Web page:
Should You Ask For The House During Your Divorce Settlement Negotiations?

Submitted by: Cathy

When going through the divorce process our home, the home the children and I were left in felt like a refuge. Our worlds had been turned topsy turvey and it was a huge comfort to go “home” to familiar surroundings. Our home kept us grounded. My youngest was especially attached. His friends lived within doors of his front door and his friends were a great comfort to him during that period.

I wanted to stay in the home until my youngest graduated from school. I knew though that I couldn’t afford to and that my soon to be ex was in no position financially to help. Knowing the burden it would be on both of us to maintain two homes I chose not to ask for the home during our settlement negotiations.

Are you in the same position? Are you dreading giving up the “family home” and starting over? Raleigh Divorce Lawyer, Lee Rosen addresses the issue below and may have an answer for you if you are holding onto the idea of keeping your home during and after your divorce.

Comments

  1. 2

    says

    Jack, if I had it to do over I would have insisted our boys be able to stay in the family home. The ex and I agreed that he would pay so much a month for x amount of years toward a less expensive home (one that would not be a financial strain on him or me) if the family home was sold.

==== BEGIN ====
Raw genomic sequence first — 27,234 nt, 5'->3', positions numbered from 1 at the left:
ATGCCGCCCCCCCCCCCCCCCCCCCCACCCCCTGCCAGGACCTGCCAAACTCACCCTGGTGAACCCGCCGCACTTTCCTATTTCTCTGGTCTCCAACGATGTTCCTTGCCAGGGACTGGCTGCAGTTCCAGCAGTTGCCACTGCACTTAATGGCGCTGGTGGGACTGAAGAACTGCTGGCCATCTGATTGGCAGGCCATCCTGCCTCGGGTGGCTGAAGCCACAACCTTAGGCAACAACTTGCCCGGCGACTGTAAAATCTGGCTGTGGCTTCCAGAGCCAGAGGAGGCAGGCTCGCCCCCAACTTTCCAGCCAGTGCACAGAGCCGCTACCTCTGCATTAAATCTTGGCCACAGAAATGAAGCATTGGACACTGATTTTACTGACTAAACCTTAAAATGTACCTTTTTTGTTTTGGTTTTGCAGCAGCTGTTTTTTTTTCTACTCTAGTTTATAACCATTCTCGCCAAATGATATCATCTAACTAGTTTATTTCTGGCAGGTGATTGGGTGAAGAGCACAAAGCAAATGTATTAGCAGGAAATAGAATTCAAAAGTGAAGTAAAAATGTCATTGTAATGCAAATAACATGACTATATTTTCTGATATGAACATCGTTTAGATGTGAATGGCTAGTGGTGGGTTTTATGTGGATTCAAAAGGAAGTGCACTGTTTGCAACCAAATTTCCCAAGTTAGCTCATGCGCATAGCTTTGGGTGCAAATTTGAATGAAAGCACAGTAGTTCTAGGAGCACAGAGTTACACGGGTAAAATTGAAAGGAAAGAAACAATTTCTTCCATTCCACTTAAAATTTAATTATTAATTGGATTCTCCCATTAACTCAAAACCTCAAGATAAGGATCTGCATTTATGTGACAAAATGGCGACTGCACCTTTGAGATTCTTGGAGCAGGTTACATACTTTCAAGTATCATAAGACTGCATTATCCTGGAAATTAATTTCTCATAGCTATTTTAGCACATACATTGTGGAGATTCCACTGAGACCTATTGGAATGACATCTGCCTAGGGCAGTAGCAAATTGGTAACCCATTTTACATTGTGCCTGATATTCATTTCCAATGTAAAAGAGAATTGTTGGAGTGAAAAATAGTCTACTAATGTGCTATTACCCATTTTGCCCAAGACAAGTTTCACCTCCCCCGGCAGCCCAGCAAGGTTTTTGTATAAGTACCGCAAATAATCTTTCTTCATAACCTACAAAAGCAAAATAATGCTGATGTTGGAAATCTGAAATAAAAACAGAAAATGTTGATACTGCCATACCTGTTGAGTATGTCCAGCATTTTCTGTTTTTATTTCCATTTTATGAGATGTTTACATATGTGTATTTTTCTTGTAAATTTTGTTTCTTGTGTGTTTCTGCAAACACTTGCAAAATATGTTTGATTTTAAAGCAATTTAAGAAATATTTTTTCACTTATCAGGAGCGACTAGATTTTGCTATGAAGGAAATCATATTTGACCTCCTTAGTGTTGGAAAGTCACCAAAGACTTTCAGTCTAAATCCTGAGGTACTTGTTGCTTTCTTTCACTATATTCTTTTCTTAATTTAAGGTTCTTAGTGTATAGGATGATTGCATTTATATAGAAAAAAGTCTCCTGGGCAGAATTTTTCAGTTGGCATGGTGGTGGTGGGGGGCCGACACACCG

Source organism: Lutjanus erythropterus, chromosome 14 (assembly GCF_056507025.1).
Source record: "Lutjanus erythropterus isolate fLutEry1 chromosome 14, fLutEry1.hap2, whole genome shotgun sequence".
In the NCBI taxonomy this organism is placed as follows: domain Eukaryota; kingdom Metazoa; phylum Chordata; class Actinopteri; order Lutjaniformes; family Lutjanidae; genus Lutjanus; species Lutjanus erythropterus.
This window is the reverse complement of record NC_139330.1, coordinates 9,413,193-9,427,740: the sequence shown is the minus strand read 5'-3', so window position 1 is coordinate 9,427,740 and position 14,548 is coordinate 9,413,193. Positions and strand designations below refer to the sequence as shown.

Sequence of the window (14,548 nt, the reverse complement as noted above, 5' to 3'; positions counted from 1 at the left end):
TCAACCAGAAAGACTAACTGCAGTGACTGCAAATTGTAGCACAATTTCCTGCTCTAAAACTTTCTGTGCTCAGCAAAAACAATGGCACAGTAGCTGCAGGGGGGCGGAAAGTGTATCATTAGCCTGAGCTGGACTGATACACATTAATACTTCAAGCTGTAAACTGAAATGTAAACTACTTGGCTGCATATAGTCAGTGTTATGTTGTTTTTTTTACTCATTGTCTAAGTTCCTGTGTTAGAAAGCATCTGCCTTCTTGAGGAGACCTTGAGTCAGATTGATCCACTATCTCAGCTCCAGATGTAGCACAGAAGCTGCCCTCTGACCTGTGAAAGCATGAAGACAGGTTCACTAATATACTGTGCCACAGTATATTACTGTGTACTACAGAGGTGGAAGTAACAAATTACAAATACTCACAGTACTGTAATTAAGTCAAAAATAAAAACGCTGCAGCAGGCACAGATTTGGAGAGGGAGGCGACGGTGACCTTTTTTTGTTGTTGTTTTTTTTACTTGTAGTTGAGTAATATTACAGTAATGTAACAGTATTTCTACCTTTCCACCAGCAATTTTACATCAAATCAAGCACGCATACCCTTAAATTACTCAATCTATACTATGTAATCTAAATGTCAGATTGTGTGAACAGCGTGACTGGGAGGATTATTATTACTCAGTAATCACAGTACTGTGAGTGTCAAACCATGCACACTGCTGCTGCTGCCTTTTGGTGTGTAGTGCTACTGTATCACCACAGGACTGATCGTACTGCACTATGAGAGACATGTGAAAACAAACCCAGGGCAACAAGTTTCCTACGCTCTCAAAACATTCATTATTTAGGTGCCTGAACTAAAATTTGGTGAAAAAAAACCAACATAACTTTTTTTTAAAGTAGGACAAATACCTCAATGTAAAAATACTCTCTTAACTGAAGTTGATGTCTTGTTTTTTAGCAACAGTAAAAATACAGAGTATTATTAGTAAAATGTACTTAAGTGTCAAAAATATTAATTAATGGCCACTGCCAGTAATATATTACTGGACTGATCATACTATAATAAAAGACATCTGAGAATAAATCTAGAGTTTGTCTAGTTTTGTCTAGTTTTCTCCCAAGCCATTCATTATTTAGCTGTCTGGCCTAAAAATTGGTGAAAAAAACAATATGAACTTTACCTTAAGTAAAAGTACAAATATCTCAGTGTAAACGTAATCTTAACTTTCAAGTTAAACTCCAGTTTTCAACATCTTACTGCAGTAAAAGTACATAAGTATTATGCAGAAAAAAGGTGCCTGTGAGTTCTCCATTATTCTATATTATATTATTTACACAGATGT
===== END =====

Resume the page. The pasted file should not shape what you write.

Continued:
He agreed to it but never followed through. Once the family home was sold he defied the part of the court order regarding the “substitute home.” I took him back to court three times, every time he was found to be in contempt. The judge yelled at him, threatened him but never did anything to encourage him to follow through.

    Eventually I was able to buy a home of my own for the boys and I. It was hard at first but we made it a home and got what we needed eventually.

  2. 3

    says

    Such a painful (and difficult) issue – wanting to keep the kids in what they know as home, hoping (wishing?) there were some way to maintain it, at least for awhile, and in your gut, doubting that it’s possible.

    Many of us scrape and borrow for a year or two or longer trying to manage it, only to lose our homes and be far worse off. The fallacy of keeping the children in something like the life they once led is just that – a fallacy. The fact is, for most, divorce leaves at least one spouse worse off, and the kids as well. If only we were wiser during our marriages, and less selfish.

    If only the adversarial system were “capped” in some way to prevent the financial devastation that often results along with the emotional scarring.

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